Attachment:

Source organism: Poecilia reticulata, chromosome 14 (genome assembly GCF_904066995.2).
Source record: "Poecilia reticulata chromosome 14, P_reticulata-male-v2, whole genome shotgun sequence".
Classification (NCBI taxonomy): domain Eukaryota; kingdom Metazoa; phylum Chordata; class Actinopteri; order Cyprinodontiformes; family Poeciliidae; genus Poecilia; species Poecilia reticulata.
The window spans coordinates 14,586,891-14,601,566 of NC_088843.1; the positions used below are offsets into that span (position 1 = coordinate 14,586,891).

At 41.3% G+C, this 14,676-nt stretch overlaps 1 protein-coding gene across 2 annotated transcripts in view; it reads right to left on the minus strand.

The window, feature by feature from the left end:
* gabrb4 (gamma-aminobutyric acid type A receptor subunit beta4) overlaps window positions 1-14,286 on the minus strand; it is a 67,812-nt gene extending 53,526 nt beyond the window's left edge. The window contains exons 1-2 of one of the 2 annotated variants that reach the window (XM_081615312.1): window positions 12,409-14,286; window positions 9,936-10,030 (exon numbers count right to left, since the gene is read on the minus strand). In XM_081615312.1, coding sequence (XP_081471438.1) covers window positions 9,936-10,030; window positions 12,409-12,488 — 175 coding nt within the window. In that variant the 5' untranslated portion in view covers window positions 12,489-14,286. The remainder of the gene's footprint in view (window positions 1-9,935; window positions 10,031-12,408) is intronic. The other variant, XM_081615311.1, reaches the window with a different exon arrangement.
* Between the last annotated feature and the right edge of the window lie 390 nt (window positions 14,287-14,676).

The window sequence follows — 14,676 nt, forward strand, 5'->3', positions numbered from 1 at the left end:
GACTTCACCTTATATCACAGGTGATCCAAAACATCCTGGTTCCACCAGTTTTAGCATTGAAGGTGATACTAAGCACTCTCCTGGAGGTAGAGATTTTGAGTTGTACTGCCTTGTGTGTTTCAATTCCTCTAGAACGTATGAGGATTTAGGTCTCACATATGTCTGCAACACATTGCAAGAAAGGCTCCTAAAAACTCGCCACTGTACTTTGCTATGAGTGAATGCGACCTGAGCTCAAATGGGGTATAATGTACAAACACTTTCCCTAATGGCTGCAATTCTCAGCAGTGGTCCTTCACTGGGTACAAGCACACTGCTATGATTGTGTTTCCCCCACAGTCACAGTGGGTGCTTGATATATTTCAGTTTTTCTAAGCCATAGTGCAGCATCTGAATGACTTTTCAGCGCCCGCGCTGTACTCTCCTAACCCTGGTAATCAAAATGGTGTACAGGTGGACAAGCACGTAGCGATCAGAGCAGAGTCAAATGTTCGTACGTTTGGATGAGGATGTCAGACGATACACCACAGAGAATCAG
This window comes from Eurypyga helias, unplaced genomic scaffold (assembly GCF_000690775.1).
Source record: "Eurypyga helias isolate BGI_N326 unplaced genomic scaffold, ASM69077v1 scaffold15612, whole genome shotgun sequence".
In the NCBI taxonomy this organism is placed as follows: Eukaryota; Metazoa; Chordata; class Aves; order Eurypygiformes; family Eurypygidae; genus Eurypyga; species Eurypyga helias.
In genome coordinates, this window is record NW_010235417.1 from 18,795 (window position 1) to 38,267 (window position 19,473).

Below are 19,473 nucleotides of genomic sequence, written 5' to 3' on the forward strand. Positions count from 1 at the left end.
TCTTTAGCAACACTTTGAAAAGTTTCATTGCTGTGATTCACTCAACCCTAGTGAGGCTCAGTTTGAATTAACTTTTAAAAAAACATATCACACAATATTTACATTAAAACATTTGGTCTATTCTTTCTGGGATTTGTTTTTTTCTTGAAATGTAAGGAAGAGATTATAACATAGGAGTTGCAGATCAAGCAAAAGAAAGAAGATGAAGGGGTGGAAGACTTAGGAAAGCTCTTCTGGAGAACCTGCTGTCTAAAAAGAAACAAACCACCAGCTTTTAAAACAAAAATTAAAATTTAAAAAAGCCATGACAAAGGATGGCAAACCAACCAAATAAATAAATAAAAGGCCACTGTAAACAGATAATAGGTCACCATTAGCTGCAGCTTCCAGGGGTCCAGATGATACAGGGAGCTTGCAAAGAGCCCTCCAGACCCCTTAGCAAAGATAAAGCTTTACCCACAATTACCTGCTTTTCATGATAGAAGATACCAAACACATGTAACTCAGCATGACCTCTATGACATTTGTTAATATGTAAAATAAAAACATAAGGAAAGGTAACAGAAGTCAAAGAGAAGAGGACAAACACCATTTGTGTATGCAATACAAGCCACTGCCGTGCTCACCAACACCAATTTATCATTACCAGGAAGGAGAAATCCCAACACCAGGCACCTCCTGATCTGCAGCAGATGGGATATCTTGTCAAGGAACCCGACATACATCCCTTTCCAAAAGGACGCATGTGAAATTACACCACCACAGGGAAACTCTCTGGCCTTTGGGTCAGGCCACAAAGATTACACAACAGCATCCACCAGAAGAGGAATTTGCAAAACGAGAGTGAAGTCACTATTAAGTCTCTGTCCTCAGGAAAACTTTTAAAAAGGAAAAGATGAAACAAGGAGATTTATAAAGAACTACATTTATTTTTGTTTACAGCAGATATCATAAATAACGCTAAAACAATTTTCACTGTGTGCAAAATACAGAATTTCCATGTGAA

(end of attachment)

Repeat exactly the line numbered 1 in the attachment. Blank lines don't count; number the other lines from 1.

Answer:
Source organism: Poecilia reticulata, chromosome 14 (genome assembly GCF_904066995.2).